A Texas man arrested last year, a month after being found not guilty of drug charges, was found guilty on the new charges
Thursday in state district court.
A jury voted 10-2 to find Glenn Von Ross, 52, guilty of cocaine possession between 28 and 200 grams and methylone (a type
of bath salt) possession with intent to distribute.
On June 12, 2013, Ross was found not guilty of cocaine distribution. He was arrested on July 17, 2013 on the new charges.
The jury deliberated two hours Thursday before ending the one-day trial with the guilty verdicts. Defense attorney Jacob Richard
asked Judge David Ritchie to poll the jury. There was some confusion when the poll cards showed only nine guilty votes on
the methylone possession — Louisiana requires 10 votes for a guilty verdict — but one of the jurors said he filled out his
When Ross is sentenced Aug. 29 he faces between five to 30 years on both charges. However, he may face a life sentence because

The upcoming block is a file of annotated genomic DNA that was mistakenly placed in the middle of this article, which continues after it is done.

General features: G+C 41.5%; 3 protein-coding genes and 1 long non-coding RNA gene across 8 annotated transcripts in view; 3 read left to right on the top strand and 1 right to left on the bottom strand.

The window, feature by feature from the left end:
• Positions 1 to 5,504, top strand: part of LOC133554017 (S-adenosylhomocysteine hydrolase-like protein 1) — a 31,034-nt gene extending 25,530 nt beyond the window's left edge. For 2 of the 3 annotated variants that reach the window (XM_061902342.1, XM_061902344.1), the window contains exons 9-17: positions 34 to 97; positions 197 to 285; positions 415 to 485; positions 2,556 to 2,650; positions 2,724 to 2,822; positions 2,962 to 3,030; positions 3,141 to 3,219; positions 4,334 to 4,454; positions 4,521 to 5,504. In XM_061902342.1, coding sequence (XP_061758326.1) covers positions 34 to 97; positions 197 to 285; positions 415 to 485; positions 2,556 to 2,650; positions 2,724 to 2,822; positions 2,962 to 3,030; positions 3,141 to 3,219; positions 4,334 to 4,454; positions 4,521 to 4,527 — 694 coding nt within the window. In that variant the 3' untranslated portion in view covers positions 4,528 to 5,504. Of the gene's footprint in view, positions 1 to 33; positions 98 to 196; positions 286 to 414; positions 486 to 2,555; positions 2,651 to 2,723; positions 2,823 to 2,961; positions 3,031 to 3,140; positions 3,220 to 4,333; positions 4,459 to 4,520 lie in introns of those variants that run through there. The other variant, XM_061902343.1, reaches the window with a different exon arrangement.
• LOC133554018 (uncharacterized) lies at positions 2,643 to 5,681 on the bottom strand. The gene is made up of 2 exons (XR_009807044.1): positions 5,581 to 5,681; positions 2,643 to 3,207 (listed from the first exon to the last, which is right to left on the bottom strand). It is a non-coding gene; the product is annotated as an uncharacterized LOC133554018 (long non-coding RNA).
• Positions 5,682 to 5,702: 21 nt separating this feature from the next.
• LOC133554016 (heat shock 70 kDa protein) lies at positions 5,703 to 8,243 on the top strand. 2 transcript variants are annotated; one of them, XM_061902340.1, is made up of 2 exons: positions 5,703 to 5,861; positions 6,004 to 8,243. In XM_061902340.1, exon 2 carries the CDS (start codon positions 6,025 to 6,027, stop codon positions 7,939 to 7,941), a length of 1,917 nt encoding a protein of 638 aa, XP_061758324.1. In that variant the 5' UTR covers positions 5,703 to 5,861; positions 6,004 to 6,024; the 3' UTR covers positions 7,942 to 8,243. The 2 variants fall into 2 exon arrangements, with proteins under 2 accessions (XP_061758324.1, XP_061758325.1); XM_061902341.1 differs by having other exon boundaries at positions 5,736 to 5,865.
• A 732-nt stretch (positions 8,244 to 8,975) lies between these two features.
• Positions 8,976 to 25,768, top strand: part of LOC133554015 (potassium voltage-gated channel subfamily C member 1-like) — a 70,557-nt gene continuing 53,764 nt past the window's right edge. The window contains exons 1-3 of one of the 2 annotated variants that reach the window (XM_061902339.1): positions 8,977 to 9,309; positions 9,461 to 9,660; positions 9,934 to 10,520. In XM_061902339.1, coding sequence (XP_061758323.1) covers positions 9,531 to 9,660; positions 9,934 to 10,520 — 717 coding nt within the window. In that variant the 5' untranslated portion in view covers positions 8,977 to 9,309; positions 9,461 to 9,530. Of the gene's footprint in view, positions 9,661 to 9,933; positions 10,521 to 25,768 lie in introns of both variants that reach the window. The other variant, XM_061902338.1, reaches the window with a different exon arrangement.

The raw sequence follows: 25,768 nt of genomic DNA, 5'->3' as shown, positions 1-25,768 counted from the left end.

prosecutor Brett Gaspard said the state intends to file a habitual offender bill. Ross has a previous cocaine conviction,
a firearm conviction and another felony conviction, in Texas, Gaspard said.
Law enforcement responding to a shots-fired call on Boston Street
stopped a car in which Ross was a passenger, officers testified.
A band-aid box containing drugs was found in a backpack.
Clear plastic bags containing what appeared to be drugs and unmarked
capsules were found, said Detective Jeremy Nunez, a Calcasieu
Sheriff's officer and a member of the Combined Anti-Drug Taskforce.
Some of the capsules were filled and some were empty,
Bags of off-white substance weighed 8.3 grams, 7.6 grams and 27.6 grams, Tracy LeGros, director of the Southwest Louisiana
Crime Lab, said. There were also 71 capsules containing a white powder substance, she said.
The substances tested positive for cocaine, crack cocaine and the capsules tested positive for methylone, a type of bath salt,
Ida Benoit, also with the crime lab, said.
LeGros and Benoit testified over Skype. The audio transmitted in real time, but the video at times lagged nearly 2 minutes
behind. Defense attorney Jacob Richard objected to the use of the video because of the lag.